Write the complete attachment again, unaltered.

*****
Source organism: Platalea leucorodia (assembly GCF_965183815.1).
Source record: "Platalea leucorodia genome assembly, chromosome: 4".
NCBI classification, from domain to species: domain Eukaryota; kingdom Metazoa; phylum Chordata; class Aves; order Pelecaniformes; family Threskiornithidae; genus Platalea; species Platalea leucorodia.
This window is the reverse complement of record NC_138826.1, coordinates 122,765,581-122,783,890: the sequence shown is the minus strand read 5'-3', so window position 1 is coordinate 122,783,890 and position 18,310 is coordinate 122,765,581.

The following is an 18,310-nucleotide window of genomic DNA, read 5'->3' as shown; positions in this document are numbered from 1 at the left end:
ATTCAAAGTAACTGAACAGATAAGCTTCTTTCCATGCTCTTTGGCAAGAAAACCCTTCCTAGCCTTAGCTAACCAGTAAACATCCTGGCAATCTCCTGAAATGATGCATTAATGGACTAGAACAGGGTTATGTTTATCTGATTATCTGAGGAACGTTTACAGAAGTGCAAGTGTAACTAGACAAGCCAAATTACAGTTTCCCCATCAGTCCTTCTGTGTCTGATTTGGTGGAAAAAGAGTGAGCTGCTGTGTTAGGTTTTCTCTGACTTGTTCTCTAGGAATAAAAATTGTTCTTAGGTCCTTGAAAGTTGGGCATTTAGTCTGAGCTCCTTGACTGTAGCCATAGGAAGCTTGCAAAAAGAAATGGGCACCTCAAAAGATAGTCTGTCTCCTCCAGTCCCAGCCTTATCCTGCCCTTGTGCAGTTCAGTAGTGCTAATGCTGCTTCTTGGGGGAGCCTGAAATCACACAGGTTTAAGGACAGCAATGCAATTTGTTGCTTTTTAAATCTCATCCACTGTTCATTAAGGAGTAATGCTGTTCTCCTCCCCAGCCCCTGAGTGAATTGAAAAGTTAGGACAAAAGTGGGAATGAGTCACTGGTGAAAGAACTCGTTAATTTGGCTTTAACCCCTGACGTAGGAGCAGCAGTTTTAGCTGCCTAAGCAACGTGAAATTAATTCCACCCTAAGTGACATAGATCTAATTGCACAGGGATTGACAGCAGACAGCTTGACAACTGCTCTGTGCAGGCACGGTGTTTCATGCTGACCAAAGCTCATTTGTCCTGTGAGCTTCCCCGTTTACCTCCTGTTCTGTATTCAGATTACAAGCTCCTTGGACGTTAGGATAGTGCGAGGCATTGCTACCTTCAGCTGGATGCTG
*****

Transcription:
Source organism: Platalea leucorodia (assembly GCF_965183815.1).
Source record: "Platalea leucorodia genome assembly, chromosome: 4".
NCBI classification, from domain to species: domain Eukaryota; kingdom Metazoa; phylum Chordata; class Aves; order Pelecaniformes; family Threskiornithidae; genus Platalea; species Platalea leucorodia.
This window is the reverse complement of record NC_138826.1, coordinates 122,765,581-122,783,890: the sequence shown is the minus strand read 5'-3', so window position 1 is coordinate 122,783,890 and position 18,310 is coordinate 122,765,581.

The following is an 18,310-nucleotide window of genomic DNA, read 5'->3' as shown; positions in this document are numbered from 1 at the left end:
ATTCAAAGTAACTGAACAGATAAGCTTCTTTCCATGCTCTTTGGCAAGAAAACCCTTCCTAGCCTTAGCTAACCAGTAAACATCCTGGCAATCTCCTGAAATGATGCATTAATGGACTAGAACAGGGTTATGTTTATCTGATTATCTGAGGAACGTTTACAGAAGTGCAAGTGTAACTAGACAAGCCAAATTACAGTTTCCCCATCAGTCCTTCTGTGTCTGATTTGGTGGAAAAAGAGTGAGCTGCTGTGTTAGGTTTTCTCTGACTTGTTCTCTAGGAATAAAAATTGTTCTTAGGTCCTTGAAAGTTGGGCATTTAGTCTGAGCTCCTTGACTGTAGCCATAGGAAGCTTGCAAAAAGAAATGGGCACCTCAAAAGATAGTCTGTCTCCTCCAGTCCCAGCCTTATCCTGCCCTTGTGCAGTTCAGTAGTGCTAATGCTGCTTCTTGGGGGAGCCTGAAATCACACAGGTTTAAGGACAGCAATGCAATTTGTTGCTTTTTAAATCTCATCCACTGTTCATTAAGGAGTAATGCTGTTCTCCTCCCCAGCCCCTGAGTGAATTGAAAAGTTAGGACAAAAGTGGGAATGAGTCACTGGTGAAAGAACTCGTTAATTTGGCTTTAACCCCTGACGTAGGAGCAGCAGTTTTAGCTGCCTAAGCAACGTGAAATTAATTCCACCCTAAGTGACATAGATCTAATTGCACAGGGATTGACAGCAGACAGCTTGACAACTGCTCTGTGCAGGCACGGTGTTTCATGCTGACCAAAGCTCATTTGTCCTGTGAGCTTCCCCGTTTACCTCCTGTTCTGTATTCAGATTACAAGCTCCTTGGACGTTAGGATAGTGCGAGGCATTGCTACCTTCAGCTGGATGCTG